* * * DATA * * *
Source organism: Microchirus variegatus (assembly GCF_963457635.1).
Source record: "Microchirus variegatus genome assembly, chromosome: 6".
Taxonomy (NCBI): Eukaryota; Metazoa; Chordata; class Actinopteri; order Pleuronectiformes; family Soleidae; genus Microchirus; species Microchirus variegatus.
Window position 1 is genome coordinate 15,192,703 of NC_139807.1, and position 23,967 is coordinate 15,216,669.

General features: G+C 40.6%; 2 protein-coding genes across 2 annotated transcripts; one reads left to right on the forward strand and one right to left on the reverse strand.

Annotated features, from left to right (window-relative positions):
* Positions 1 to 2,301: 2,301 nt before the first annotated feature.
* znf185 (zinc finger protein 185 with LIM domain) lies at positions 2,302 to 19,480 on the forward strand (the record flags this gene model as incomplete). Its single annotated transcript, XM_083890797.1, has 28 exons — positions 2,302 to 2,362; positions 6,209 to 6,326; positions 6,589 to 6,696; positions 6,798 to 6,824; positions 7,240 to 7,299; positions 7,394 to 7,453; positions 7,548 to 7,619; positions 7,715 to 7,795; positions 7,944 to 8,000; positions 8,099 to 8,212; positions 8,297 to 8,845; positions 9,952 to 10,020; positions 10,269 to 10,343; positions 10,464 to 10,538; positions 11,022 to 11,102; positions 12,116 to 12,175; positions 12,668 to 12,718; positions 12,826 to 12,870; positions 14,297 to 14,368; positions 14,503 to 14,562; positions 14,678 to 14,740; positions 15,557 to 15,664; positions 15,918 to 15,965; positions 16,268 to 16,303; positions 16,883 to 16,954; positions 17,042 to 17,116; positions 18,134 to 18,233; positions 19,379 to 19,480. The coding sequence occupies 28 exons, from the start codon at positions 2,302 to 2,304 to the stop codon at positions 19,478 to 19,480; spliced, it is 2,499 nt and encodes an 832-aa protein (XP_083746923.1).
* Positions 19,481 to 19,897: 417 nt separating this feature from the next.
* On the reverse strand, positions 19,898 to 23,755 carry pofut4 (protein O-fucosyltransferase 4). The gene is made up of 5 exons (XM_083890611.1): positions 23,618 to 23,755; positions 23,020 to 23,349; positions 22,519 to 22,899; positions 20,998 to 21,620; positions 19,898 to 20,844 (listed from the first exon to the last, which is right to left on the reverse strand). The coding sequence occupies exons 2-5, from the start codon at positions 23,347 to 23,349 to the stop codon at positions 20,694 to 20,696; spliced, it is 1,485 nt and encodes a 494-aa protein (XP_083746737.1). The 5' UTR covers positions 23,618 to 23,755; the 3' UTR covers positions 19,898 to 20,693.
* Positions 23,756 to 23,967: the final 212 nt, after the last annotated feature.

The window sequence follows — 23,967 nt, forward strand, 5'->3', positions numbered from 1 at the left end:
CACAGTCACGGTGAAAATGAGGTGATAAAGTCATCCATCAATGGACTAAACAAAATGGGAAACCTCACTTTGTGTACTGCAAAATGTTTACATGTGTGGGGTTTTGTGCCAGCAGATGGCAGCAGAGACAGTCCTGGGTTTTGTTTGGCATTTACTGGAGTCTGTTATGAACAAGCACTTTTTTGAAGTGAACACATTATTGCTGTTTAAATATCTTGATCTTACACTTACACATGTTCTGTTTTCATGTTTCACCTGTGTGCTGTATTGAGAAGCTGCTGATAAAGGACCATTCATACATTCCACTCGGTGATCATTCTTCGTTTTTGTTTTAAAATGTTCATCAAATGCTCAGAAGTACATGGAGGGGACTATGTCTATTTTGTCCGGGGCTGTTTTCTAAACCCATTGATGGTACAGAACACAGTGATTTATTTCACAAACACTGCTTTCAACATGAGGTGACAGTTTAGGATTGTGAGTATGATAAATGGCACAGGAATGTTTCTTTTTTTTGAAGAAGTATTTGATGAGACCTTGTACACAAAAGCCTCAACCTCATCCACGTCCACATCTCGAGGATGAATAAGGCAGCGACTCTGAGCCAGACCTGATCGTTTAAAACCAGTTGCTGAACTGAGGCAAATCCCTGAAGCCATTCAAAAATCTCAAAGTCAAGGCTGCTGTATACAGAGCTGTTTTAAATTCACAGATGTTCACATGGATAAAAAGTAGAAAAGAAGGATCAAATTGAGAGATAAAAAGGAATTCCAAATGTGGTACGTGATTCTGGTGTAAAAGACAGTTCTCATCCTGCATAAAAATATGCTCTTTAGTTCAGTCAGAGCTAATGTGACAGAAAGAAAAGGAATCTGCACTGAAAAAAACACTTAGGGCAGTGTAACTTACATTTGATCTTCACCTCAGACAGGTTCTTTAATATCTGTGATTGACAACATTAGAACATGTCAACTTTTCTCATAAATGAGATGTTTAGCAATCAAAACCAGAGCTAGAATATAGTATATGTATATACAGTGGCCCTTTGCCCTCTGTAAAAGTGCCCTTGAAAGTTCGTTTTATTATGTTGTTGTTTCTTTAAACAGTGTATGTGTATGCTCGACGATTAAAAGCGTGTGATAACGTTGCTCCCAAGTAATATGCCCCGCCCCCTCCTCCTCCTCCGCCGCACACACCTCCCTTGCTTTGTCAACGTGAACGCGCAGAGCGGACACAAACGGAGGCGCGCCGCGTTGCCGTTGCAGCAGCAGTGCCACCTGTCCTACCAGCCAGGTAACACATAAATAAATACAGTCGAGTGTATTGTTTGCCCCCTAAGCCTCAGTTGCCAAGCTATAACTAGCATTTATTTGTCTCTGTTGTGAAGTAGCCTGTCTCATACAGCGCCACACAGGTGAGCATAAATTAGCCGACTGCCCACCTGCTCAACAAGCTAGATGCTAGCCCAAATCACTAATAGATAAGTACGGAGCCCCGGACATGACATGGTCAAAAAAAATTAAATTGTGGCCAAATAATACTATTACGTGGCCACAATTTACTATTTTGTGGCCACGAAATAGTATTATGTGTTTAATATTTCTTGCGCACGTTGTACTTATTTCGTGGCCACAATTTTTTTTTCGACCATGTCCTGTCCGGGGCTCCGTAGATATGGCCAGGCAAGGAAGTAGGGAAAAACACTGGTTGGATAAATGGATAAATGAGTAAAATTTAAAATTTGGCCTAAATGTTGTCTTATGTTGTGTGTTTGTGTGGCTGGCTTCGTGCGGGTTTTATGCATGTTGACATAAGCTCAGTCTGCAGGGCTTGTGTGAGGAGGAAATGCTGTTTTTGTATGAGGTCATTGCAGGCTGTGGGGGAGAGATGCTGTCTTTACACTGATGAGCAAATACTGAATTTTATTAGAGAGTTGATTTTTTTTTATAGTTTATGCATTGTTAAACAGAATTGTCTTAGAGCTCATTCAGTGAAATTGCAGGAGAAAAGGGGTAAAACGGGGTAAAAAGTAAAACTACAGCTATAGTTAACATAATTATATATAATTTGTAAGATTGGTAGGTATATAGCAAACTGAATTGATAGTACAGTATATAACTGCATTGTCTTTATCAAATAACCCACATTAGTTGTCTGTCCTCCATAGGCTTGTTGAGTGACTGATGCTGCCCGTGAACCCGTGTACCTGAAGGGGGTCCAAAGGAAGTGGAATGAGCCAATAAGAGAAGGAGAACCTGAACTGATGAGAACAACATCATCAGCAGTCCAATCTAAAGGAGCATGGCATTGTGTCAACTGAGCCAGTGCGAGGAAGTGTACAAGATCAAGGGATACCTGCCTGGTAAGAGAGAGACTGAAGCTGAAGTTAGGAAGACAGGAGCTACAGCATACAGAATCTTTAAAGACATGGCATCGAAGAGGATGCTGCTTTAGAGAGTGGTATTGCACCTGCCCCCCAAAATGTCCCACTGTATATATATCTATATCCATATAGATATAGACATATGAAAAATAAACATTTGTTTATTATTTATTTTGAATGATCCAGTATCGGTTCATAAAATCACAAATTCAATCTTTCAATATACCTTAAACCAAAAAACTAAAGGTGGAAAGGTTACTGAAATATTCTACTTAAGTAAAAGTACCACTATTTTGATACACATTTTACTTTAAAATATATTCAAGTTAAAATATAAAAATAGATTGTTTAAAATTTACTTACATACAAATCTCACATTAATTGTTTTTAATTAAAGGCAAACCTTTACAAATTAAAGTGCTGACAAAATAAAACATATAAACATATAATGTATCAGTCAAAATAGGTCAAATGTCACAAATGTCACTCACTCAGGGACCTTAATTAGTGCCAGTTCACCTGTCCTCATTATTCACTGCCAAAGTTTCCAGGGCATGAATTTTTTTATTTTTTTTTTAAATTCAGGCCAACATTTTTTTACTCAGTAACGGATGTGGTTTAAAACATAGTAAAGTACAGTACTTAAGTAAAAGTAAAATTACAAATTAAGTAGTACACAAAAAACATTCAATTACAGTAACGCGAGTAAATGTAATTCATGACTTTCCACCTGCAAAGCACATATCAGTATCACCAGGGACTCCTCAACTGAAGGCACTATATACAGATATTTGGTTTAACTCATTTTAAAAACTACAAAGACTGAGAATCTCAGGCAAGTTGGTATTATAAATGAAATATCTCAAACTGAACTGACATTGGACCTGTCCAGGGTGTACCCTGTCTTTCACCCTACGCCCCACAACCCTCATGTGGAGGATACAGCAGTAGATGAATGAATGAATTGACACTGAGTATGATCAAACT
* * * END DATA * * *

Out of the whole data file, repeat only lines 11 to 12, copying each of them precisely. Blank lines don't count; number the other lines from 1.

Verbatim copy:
* Positions 23,756 to 23,967: the final 212 nt, after the last annotated feature.

The window sequence follows — 23,967 nt, forward strand, 5'->3', positions numbered from 1 at the left end: